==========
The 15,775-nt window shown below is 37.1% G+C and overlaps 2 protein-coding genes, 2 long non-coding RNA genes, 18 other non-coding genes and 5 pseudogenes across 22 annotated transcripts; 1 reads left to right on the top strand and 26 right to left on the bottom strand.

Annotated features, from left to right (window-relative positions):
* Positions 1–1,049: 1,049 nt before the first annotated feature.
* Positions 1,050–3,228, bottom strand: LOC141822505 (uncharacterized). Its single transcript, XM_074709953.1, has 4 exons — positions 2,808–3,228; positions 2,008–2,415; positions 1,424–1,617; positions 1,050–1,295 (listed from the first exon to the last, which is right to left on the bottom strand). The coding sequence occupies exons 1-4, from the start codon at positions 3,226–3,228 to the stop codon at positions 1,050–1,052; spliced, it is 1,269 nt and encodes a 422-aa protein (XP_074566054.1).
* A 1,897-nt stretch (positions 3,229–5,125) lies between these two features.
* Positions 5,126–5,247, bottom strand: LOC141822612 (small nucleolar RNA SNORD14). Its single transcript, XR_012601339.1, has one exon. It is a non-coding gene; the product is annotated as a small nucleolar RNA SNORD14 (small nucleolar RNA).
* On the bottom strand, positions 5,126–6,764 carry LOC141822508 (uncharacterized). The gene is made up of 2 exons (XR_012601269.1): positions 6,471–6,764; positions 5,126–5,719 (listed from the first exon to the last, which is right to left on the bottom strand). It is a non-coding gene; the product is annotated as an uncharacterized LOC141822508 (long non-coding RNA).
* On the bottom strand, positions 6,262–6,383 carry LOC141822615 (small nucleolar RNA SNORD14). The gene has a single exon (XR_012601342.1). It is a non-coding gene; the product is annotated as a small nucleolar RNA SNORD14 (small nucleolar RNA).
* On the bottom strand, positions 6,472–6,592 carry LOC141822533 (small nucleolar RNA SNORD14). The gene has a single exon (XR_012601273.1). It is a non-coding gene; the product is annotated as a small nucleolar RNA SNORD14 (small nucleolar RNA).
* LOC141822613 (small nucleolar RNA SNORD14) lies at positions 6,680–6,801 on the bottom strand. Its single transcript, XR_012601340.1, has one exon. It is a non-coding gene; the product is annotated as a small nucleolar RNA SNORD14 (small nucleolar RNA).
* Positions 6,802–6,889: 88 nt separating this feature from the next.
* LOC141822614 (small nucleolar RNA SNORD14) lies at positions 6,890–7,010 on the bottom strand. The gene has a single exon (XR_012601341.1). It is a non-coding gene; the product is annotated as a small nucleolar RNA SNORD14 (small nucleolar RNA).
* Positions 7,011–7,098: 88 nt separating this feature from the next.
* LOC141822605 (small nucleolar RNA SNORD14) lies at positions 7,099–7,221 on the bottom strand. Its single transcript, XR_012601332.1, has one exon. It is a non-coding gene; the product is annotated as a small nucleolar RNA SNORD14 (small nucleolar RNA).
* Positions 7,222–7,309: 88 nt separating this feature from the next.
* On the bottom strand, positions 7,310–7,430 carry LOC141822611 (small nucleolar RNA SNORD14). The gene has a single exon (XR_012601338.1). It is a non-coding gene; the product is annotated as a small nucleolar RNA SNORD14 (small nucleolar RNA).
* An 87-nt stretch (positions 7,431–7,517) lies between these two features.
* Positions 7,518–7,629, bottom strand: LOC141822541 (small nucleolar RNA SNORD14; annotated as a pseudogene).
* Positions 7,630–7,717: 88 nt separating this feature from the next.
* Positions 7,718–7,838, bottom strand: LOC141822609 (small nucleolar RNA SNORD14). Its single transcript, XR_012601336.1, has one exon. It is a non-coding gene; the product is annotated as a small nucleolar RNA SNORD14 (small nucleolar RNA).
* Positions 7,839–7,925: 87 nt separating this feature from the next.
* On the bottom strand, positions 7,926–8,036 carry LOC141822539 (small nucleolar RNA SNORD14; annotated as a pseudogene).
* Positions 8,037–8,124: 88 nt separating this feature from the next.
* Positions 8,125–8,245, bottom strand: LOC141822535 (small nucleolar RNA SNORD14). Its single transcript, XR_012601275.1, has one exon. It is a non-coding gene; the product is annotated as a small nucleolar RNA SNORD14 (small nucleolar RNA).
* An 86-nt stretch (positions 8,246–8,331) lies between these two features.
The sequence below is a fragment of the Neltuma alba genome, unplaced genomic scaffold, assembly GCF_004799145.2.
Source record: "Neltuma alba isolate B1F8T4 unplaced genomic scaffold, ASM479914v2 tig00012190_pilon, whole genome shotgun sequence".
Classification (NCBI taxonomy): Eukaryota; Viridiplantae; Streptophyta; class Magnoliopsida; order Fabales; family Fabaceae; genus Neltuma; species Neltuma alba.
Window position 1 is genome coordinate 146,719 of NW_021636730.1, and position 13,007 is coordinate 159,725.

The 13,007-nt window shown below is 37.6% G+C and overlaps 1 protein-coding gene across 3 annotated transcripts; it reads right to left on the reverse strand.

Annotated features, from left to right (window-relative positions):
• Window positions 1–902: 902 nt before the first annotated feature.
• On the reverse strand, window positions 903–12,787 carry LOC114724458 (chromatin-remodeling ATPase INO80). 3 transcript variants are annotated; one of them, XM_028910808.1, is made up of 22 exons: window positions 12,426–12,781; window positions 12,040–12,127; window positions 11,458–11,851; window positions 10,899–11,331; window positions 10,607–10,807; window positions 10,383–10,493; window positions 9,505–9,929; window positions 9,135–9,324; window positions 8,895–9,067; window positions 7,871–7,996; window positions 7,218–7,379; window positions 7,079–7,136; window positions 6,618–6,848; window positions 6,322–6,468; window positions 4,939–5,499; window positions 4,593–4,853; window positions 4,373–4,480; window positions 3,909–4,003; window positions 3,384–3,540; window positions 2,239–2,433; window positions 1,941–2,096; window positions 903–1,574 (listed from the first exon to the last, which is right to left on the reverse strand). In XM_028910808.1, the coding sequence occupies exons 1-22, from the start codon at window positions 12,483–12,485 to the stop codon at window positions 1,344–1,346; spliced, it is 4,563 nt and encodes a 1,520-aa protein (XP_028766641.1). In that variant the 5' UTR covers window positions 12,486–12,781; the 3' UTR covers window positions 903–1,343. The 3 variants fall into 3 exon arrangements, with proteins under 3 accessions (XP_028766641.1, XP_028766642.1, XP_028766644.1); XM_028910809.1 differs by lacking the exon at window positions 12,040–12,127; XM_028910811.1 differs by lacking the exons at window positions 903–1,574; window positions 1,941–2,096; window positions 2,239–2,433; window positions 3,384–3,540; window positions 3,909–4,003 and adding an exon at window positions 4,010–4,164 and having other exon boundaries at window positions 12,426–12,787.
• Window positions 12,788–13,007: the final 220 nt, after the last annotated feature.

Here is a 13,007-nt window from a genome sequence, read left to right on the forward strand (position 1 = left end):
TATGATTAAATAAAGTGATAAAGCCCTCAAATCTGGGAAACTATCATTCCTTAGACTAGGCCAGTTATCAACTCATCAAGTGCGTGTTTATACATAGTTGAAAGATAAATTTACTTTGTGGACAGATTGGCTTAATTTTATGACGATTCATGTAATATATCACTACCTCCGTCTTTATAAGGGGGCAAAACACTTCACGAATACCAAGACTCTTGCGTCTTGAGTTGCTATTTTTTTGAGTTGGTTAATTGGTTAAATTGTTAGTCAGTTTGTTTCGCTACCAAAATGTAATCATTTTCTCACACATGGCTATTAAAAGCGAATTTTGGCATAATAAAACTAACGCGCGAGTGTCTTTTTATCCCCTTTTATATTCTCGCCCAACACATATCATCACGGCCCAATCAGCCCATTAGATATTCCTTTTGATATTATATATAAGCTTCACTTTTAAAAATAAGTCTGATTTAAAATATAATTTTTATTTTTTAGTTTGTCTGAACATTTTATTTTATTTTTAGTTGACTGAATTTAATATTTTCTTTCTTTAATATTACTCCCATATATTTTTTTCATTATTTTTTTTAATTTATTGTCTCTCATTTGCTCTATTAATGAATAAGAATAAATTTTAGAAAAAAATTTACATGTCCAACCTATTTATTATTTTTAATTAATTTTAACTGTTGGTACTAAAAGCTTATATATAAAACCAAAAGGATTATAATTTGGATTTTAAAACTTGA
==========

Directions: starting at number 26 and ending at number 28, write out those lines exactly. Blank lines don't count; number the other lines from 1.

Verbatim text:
The sequence below is a fragment of the Neltuma alba genome, unplaced genomic scaffold, assembly GCF_004799145.2.
Source record: "Neltuma alba isolate B1F8T4 unplaced genomic scaffold, ASM479914v2 tig00012190_pilon, whole genome shotgun sequence".
Classification (NCBI taxonomy): Eukaryota; Viridiplantae; Streptophyta; class Magnoliopsida; order Fabales; family Fabaceae; genus Neltuma; species Neltuma alba.